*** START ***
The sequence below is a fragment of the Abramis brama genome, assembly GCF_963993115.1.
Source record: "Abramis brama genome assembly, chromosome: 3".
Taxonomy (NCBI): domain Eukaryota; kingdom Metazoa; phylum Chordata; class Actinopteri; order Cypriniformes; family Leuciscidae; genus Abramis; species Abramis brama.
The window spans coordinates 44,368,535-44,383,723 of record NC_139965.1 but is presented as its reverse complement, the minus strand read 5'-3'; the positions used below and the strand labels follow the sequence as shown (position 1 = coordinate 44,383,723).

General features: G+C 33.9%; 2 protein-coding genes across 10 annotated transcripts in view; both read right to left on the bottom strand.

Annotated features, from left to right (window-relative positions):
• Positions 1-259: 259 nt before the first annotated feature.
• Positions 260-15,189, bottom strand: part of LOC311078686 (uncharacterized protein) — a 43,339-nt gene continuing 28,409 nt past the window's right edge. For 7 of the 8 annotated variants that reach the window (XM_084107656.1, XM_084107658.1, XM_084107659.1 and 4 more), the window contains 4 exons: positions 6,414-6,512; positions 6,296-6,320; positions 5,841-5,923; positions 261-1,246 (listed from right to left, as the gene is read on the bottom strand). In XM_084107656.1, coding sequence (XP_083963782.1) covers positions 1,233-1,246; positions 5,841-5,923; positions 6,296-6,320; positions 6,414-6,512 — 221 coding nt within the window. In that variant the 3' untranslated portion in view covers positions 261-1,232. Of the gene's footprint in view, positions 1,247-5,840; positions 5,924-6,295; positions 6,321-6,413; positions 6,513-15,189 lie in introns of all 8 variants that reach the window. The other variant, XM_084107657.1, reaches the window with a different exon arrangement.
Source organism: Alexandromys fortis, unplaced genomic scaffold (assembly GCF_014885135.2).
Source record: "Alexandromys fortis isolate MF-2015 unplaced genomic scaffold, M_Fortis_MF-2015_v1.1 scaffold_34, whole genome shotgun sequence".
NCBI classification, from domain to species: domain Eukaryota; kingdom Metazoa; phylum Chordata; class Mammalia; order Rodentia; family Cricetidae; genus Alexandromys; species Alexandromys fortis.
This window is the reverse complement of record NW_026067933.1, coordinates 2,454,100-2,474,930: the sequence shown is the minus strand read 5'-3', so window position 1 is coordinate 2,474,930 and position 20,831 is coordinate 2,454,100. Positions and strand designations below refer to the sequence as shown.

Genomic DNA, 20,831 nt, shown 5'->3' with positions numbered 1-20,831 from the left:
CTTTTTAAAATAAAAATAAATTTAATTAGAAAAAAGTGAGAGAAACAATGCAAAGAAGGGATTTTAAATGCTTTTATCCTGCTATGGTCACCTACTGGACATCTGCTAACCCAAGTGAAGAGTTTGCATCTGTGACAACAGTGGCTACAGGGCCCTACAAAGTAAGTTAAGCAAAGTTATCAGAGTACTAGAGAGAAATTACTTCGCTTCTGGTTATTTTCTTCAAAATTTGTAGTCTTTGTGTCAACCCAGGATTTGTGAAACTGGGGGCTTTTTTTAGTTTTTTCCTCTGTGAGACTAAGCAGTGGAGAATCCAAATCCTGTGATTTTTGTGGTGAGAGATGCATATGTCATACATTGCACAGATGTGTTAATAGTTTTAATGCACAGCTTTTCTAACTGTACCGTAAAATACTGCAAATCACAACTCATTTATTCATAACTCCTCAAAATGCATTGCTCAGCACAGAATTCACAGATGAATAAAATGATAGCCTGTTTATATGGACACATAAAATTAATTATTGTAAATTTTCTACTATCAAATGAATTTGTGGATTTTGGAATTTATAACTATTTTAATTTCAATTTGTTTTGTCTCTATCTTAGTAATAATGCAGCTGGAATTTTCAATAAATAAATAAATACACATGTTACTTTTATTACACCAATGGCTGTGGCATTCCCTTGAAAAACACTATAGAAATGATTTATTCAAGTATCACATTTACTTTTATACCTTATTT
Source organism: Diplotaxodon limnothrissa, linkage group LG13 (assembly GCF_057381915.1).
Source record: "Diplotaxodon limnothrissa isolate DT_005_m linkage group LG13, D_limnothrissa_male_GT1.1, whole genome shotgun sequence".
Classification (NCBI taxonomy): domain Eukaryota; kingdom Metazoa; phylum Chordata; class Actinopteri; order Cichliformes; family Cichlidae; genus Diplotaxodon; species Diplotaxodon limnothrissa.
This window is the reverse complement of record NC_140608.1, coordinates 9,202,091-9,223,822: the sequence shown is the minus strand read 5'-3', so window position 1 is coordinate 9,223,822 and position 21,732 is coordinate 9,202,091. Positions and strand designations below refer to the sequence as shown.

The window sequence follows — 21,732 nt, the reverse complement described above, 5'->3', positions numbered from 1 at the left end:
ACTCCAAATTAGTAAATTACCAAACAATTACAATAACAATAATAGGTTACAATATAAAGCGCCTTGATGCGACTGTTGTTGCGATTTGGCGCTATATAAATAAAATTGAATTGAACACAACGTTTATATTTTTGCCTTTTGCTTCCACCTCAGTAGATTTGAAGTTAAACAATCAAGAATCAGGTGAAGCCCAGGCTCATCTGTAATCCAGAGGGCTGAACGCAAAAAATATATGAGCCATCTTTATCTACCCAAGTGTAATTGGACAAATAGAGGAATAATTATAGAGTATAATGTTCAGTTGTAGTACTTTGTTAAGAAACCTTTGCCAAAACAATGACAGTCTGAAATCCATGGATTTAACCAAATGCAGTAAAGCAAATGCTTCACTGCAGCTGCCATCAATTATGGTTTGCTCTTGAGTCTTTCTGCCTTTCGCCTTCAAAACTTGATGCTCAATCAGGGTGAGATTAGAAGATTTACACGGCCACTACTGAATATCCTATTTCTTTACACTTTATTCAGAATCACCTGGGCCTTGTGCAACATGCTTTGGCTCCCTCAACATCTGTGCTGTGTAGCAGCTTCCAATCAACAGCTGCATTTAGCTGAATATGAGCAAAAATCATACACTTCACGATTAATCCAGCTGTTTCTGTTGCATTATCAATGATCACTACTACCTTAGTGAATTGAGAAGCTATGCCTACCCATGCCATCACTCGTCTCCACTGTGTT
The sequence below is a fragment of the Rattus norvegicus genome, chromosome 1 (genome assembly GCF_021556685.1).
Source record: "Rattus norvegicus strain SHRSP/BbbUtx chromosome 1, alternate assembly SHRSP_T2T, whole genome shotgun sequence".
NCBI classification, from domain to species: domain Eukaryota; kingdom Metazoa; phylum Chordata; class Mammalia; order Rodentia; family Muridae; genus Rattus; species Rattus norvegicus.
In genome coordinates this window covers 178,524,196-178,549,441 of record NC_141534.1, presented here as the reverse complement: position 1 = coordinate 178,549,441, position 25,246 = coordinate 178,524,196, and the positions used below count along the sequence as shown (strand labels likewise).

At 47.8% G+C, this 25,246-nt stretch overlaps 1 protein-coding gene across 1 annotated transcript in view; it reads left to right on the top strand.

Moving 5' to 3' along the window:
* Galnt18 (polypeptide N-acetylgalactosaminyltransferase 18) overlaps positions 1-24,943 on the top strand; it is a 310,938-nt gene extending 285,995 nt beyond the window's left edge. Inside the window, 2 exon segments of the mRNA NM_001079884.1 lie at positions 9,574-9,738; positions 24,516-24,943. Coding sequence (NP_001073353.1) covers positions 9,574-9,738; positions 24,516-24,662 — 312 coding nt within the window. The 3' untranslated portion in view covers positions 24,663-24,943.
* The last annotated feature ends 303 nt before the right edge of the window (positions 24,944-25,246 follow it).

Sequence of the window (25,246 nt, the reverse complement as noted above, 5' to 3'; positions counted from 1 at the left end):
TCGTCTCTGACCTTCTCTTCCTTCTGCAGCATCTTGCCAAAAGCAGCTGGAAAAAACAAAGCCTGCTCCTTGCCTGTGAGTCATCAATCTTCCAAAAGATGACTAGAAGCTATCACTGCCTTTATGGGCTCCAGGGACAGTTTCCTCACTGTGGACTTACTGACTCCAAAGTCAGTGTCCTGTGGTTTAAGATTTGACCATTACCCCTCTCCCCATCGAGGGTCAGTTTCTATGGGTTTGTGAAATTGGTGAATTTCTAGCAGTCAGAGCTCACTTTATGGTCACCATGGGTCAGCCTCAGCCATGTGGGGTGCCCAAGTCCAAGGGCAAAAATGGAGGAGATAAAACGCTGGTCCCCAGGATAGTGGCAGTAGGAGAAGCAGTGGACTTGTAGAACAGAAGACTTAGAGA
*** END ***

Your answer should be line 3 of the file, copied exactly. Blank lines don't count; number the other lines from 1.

Taxonomy (NCBI): domain Eukaryota; kingdom Metazoa; phylum Chordata; class Actinopteri; order Cypriniformes; family Leuciscidae; genus Abramis; species Abramis brama.